FIG. 2 schematically illustrates how efficient light noise rejection can be achieved in accordance with the invention. To this end, the scattered laser beam 30 is passed through a focussing lens 34 and directed onto a 50%--50% beam splitter 36 which separates the scattered beam 30 into two scattered beam portions 30a and 30b. The beam portion 30a is reflected by a back-reflective mirror 38 and directed through an optical interference filter 40 and onto a CCD detector 42. Similarly, the beam portion 30b is directed through an optical interference filter 44 and onto a CCD detector 46. The interference filters 40 and 44 have substantially the same bandwidth which typically ranges from about 2 to about 10 nanometers. However, the filter 40 has a central wavelength corresponding substantially to the wavelength of the laser diode 20, whereas the filter 44 has a central wavelength which is closely spaced from the wavelength of the laser diode by a wavelength offset such as to reject the laser wavelength. Thus, the filtered beam portion 30'a defines an optical output signal representative of the seam profile and of light noise perturbation, whereas the filtered beam portion 30'b defines an optical output signal representative of substantially the same light noise perturbation as that passing through the filter 40. The optical output signals 30'a and 30'b are converted by the detectors 42 and 46 into corresponding electrical signals 48 and 50 which are fed to an analog subtractor 52 which is operative to subtract the signal 50 from the signal 48 and to thereby provide a substantially noise-free electrical output signal 54 representative of the seam profile. The output signal 54 is then fed to an image processor (not shown).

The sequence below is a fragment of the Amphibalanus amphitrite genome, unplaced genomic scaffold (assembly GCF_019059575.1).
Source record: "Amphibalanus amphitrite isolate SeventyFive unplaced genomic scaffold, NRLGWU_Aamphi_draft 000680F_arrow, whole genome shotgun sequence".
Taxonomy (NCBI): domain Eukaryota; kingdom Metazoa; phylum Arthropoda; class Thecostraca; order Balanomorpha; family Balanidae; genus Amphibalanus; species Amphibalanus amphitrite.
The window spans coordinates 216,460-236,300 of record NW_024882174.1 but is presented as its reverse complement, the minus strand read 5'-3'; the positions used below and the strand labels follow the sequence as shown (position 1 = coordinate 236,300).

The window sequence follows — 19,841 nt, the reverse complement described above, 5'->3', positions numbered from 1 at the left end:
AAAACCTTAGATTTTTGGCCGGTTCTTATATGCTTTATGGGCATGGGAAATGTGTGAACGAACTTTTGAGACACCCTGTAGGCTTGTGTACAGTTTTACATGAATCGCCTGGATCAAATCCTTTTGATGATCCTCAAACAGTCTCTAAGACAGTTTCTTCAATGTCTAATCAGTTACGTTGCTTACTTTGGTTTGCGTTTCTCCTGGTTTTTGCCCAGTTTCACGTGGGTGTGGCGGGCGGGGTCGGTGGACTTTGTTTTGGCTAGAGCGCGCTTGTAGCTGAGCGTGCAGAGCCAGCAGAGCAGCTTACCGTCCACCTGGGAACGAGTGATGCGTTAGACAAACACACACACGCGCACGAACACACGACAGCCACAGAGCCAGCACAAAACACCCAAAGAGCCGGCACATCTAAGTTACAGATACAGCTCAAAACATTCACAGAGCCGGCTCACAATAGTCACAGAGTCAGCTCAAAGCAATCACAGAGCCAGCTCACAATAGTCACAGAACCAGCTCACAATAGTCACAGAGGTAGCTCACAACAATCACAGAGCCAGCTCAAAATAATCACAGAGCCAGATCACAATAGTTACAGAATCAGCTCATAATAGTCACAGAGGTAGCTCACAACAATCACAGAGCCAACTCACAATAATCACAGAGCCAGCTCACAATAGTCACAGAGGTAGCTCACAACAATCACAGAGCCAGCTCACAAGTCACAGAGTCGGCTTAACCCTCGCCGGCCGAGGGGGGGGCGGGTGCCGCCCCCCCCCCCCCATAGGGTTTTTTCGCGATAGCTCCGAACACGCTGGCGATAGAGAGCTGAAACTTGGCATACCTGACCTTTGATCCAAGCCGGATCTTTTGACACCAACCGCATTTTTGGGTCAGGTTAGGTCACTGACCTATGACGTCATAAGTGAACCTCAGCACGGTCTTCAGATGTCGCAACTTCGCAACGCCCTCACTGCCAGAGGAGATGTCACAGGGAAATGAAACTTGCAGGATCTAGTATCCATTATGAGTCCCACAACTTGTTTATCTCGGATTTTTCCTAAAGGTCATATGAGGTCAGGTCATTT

Since the sensitivities of the detectors 42 and 46 are generally not exactly the same and also because the interference filters 40 and 44 generally show different transmissivity values, two separate amplifiers 56 and 58 are used to balance the amplitude of the signals 48 and 50.